Researchers found that children with the highest levels of these compounds in their blood had measurably higher levels of total cholesterol and low-density lipoprotein, or LDL - the "bad" cholesterol, compared with children with lower readings.
The researchers studied perfluorooctanoic acid (PFOA) and perfluorooctanesulfonate (PFOS), two compounds that make their way into people through drinking water, dust, food packaging, breast milk, cord blood, microwave popcorn and non-stick cookware.
To investigate, researchers examined cholesterol levels in blood samples taken from more than 12,000 children.
Children and teens in the study had more PFOA in their bodies than the national average, and a PFOS concentration about the same as the national average.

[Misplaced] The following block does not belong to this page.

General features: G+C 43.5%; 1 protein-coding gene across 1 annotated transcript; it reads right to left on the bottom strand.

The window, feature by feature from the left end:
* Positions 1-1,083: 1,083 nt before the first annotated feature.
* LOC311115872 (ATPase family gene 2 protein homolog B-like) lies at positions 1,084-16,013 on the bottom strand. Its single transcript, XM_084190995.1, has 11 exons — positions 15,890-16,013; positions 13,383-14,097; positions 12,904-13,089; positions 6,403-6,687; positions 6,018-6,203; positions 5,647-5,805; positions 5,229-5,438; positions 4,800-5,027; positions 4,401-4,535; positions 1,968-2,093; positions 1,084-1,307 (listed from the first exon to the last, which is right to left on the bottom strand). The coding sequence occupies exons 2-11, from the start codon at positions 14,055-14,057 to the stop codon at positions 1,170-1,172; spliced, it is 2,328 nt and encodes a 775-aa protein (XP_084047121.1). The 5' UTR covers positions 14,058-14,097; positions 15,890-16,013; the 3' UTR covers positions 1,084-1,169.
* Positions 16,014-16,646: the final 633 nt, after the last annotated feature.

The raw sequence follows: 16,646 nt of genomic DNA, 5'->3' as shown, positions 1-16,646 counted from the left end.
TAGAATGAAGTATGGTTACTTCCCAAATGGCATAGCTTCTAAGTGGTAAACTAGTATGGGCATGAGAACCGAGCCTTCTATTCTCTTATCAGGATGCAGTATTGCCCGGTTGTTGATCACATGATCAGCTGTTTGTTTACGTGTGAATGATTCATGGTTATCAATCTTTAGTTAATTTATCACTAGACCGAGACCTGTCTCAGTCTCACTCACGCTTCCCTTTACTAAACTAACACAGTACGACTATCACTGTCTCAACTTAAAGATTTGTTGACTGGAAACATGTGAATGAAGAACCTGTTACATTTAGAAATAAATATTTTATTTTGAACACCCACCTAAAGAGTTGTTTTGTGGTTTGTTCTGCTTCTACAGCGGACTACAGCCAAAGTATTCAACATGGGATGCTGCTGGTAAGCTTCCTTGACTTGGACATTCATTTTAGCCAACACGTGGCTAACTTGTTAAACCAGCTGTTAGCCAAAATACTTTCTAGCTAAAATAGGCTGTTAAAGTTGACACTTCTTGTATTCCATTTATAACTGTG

Researchers found that children and teens with the highest PFOA concentration had total cholesterol levels that were 4.6 points higher and LDL levels that were 3.8 points higher than those with the lowest PFOA levels.
The team said the findings suggest an association between the compounds and higher cholesterol, but it would take more studies to prove chemical exposure was the cause.
The study was published in the Archives of Pediatrics & Adolescent Medicine.
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